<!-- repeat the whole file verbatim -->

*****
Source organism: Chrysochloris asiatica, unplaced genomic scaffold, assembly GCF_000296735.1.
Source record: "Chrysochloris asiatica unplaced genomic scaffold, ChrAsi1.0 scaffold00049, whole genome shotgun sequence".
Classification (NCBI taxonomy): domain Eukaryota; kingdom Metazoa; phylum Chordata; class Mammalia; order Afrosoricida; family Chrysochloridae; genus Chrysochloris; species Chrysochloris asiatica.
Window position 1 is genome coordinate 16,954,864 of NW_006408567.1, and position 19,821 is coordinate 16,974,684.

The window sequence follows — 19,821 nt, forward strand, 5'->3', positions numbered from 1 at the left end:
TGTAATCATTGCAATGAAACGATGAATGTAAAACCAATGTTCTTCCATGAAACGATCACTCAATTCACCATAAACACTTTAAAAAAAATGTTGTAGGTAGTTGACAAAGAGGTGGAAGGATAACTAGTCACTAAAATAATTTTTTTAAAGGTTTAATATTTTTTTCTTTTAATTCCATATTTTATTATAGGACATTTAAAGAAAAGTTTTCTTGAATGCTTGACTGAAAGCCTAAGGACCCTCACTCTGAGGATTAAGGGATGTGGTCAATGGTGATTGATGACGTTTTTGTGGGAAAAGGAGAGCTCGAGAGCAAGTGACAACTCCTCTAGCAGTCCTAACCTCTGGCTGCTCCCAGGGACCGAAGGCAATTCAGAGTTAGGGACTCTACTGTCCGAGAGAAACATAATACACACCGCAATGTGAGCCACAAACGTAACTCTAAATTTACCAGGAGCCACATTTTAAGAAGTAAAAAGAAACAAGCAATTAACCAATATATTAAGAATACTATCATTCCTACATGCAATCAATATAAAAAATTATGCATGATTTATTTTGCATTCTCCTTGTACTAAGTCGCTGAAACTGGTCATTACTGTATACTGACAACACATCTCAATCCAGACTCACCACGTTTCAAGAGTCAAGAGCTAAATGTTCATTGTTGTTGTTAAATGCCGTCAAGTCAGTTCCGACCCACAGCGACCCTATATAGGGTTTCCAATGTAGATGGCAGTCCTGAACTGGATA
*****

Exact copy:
Source organism: Chrysochloris asiatica, unplaced genomic scaffold, assembly GCF_000296735.1.
Source record: "Chrysochloris asiatica unplaced genomic scaffold, ChrAsi1.0 scaffold00049, whole genome shotgun sequence".
Classification (NCBI taxonomy): domain Eukaryota; kingdom Metazoa; phylum Chordata; class Mammalia; order Afrosoricida; family Chrysochloridae; genus Chrysochloris; species Chrysochloris asiatica.
Window position 1 is genome coordinate 16,954,864 of NW_006408567.1, and position 19,821 is coordinate 16,974,684.

The window sequence follows — 19,821 nt, forward strand, 5'->3', positions numbered from 1 at the left end:
TGTAATCATTGCAATGAAACGATGAATGTAAAACCAATGTTCTTCCATGAAACGATCACTCAATTCACCATAAACACTTTAAAAAAAATGTTGTAGGTAGTTGACAAAGAGGTGGAAGGATAACTAGTCACTAAAATAATTTTTTTAAAGGTTTAATATTTTTTTCTTTTAATTCCATATTTTATTATAGGACATTTAAAGAAAAGTTTTCTTGAATGCTTGACTGAAAGCCTAAGGACCCTCACTCTGAGGATTAAGGGATGTGGTCAATGGTGATTGATGACGTTTTTGTGGGAAAAGGAGAGCTCGAGAGCAAGTGACAACTCCTCTAGCAGTCCTAACCTCTGGCTGCTCCCAGGGACCGAAGGCAATTCAGAGTTAGGGACTCTACTGTCCGAGAGAAACATAATACACACCGCAATGTGAGCCACAAACGTAACTCTAAATTTACCAGGAGCCACATTTTAAGAAGTAAAAAGAAACAAGCAATTAACCAATATATTAAGAATACTATCATTCCTACATGCAATCAATATAAAAAATTATGCATGATTTATTTTGCATTCTCCTTGTACTAAGTCGCTGAAACTGGTCATTACTGTATACTGACAACACATCTCAATCCAGACTCACCACGTTTCAAGAGTCAAGAGCTAAATGTTCATTGTTGTTGTTAAATGCCGTCAAGTCAGTTCCGACCCACAGCGACCCTATATAGGGTTTCCAATGTAGATGGCAGTCCTGAACTGGATA